Do Employment Protections Reduce Productivity? Evidence from U.S. States
Theory predicts that mandated employment protections may reduce productivity by distorting production choices. Firms facing (non-Coasean) worker dismissal costs will curtail hiring below efficient levels and retain unproductive workers, both of which should affect productivity. These theoretical predictions have rarely been tested. We use the adoption of wrongful-discharge protections by U.S. state courts over the last three decades to evaluate the link between dismissal costs and productivity. Drawing on establishment-level data from the Annual Survey of Manufacturers and the Longitudinal Business Database, our estimates suggest that wrongful-discharge protections reduce employment flows and firm entry rates. Moreover, analysis of plant-level data provides evidence of capital deepening and a decline in total factor productivity following the introduction of wrongful-discharge protections. This last result is potentially quite important, suggesting that mandated employment protections reduce productive efficiency as theory would suggest. However, our analysis also presents some puzzles including, most significantly, evidence of strong employment growth following adoption of dismissal protections. In light of these puzzles, we read our findings as suggestive but tentative.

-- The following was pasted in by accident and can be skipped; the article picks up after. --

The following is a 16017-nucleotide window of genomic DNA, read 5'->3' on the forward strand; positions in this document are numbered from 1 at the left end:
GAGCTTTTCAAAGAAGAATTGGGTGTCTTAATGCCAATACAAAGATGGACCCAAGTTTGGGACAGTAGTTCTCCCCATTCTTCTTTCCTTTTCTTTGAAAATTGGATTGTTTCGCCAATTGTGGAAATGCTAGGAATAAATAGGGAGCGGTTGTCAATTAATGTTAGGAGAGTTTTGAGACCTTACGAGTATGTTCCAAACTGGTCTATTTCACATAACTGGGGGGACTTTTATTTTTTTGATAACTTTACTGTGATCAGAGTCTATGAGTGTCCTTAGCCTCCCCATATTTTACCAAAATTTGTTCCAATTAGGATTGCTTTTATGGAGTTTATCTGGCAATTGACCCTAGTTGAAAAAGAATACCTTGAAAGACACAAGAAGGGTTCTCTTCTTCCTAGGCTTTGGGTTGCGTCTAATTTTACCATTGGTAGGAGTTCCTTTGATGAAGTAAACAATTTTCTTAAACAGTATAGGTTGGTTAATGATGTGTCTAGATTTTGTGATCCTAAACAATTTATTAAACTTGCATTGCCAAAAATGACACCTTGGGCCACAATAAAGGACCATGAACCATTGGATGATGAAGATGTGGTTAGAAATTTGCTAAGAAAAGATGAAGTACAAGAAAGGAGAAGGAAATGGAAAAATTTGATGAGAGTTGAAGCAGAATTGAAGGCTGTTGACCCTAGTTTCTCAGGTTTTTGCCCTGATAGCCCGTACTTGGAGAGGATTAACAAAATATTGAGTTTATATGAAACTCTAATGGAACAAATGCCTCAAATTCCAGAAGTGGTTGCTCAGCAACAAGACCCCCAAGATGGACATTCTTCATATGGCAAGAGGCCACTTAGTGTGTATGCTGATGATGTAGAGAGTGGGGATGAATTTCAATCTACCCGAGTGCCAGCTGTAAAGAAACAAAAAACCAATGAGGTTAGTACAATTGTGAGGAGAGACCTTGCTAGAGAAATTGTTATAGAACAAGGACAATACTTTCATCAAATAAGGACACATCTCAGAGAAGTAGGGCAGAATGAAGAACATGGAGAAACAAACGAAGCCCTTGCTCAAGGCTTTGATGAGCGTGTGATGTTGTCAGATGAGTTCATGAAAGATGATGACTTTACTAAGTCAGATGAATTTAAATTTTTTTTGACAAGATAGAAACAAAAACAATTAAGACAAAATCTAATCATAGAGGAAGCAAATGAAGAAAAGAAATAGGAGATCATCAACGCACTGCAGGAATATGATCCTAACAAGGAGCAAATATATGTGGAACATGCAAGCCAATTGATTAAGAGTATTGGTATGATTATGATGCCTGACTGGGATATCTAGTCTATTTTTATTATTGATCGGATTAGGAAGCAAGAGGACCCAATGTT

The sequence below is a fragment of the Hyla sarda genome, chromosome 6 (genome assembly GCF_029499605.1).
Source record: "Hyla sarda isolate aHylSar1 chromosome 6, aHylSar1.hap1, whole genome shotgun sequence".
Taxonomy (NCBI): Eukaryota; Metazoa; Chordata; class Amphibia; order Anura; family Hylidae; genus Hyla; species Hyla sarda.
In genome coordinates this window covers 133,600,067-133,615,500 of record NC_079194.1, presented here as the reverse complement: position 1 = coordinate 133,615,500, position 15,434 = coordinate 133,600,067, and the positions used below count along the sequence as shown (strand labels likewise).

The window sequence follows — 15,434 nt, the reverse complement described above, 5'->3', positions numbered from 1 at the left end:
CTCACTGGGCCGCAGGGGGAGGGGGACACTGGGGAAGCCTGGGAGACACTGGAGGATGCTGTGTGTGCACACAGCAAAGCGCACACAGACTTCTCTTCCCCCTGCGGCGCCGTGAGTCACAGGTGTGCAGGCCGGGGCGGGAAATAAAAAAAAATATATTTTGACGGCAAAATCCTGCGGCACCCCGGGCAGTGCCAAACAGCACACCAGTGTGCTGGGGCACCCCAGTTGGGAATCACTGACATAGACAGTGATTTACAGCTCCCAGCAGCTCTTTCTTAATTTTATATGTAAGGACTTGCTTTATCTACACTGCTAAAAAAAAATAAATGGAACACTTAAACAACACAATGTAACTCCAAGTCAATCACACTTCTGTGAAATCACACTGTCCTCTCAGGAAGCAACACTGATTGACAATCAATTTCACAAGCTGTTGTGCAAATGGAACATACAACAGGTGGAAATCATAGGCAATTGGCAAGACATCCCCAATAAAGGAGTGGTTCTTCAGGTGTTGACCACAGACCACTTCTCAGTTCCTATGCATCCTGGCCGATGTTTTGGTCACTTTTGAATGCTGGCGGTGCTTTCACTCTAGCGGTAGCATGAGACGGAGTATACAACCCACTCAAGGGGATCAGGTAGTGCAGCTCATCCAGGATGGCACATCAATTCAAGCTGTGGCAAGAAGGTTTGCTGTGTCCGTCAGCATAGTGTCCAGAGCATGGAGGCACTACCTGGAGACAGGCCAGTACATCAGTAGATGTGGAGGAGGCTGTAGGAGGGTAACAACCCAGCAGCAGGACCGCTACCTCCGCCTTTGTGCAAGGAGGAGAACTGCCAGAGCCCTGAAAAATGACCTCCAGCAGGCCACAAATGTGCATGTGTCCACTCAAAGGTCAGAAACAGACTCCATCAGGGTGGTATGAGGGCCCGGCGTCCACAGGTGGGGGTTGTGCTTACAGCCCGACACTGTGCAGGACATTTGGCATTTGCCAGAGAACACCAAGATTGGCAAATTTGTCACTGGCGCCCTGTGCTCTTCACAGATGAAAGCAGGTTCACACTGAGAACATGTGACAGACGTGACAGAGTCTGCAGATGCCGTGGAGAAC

E-mails: email@example.com, firstname.lastname@example.org and email@example.com. The research in this paper was conducted while the authors were Special Sworn Status researchers of the U.S. Census Bureau at the Boston Census Research Data Center (BRDC). Support for this research from NSF grant (ITR-0427889) is gratefully acknowledged. Research results and conclusions expressed are those of the authors and do not necessarily reflect the views of the Census Bureau. This paper has been screened to insure that no confidential data are revealed. We are grateful to seminar participants at the IZA Conference on Employment Protection and Labor Markets, the Census Bureau RDC Conference, MIT, NBER Labor and Productivity Groups, SOLE, and AEA and, especially, to Daron Acemoglu, Josh Angrist, Giuseppe Bertola, Bjorn Brugemann, and Paul Oyer for their comments. Autor acknowledges generous support from the National Science Foundation (CAREER SES-0239538) and the Alfred P. Sloan Foundation. Kugler acknowledges support from a GEAR grant from the University of Houston. The views expressed herein are those of the author(s) and do not necessarily reflect the views of the National Bureau of Economic Research.
Autor, David H., Adriana R. Kugler, and William D. Kerr. “Do Employment Protections Reduce Productivity? Evidence from U.S. States.” The Economic Journal 117, 521 (June 2007): 189-217.